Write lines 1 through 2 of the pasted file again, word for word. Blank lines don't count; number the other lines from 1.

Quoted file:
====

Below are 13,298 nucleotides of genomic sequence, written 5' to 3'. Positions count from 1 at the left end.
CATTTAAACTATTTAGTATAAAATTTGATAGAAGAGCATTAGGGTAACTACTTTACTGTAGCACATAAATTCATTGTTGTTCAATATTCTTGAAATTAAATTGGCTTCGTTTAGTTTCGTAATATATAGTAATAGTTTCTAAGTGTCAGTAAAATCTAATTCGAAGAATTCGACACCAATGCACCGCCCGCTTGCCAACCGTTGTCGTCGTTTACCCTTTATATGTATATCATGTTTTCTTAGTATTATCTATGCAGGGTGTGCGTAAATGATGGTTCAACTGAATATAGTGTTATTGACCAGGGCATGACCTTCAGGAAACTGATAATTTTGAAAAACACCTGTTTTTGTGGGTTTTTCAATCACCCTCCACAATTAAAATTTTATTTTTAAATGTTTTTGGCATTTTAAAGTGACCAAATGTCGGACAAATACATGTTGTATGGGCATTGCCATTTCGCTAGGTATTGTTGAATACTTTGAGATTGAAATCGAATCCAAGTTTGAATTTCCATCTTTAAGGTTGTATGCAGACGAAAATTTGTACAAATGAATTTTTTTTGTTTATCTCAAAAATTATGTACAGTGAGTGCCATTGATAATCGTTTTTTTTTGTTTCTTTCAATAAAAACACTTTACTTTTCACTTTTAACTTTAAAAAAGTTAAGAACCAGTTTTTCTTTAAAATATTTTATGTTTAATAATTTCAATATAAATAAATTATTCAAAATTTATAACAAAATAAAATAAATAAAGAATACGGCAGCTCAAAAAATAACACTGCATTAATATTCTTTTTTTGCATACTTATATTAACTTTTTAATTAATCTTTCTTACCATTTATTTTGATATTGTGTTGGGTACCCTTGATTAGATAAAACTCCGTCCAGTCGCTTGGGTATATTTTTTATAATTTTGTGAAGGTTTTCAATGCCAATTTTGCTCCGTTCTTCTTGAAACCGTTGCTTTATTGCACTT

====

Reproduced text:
Below are 13,298 nucleotides of genomic sequence, written 5' to 3'. Positions count from 1 at the left end.
CATTTAAACTATTTAGTATAAAATTTGATAGAAGAGCATTAGGGTAACTACTTTACTGTAGCACATAAATTCATTGTTGTTCAATATTCTTGAAATTAAATTGGCTTCGTTTAGTTTCGTAATATATAGTAATAGTTTCTAAGTGTCAGTAAAATCTAATTCGAAGAATTCGACACCAATGCACCGCCCGCTTGCCAACCGTTGTCGTCGTTTACCCTTTATATGTATATCATGTTTTCTTAGTATTATCTATGCAGGGTGTGCGTAAATGATGGTTCAACTGAATATAGTGTTATTGACCAGGGCATGACCTTCAGGAAACTGATAATTTTGAAAAACACCTGTTTTTGTGGGTTTTTCAATCACCCTCCACAATTAAAATTTTATTTTTAAATGTTTTTGGCATTTTAAAGTGACCAAATGTCGGACAAATACATGTTGTATGGGCATTGCCATTTCGCTAGGTATTGTTGAATACTTTGAGATTGAAATCGAATCCAAGTTTGAATTTCCATCTTTAAGGTTGTATGCAGACGAAAATTTGTACAAATGAATTTTTTTTGTTTATCTCAAAAATTATGTACAGTGAGTGCCATTGATAATCGTTTTTTTTTGTTTCTTTCAATAAAAACACTTTACTTTTCACTTTTAACTTTAAAAAAGTTAAGAACCAGTTTTTCTTTAAAATATTTTATGTTTAATAATTTCAATATAAATAAATTATTCAAAATTTATAACAAAATAAAATAAATAAAGAATACGGCAGCTCAAAAAATAACACTGCATTAATATTCTTTTTTTGCATACTTATATTAACTTTTTAATTAATCTTTCTTACCATTTATTTTGATATTGTGTTGGGTACCCTTGATTAGATAAAACTCCGTCCAGTCGCTTGGGTATATTTTTTATAATTTTGTGAAGGTTTTCAATGCCAATTTTGCTCCGTTCTTCTTGAAACCGTTGCTTTATTGCACTT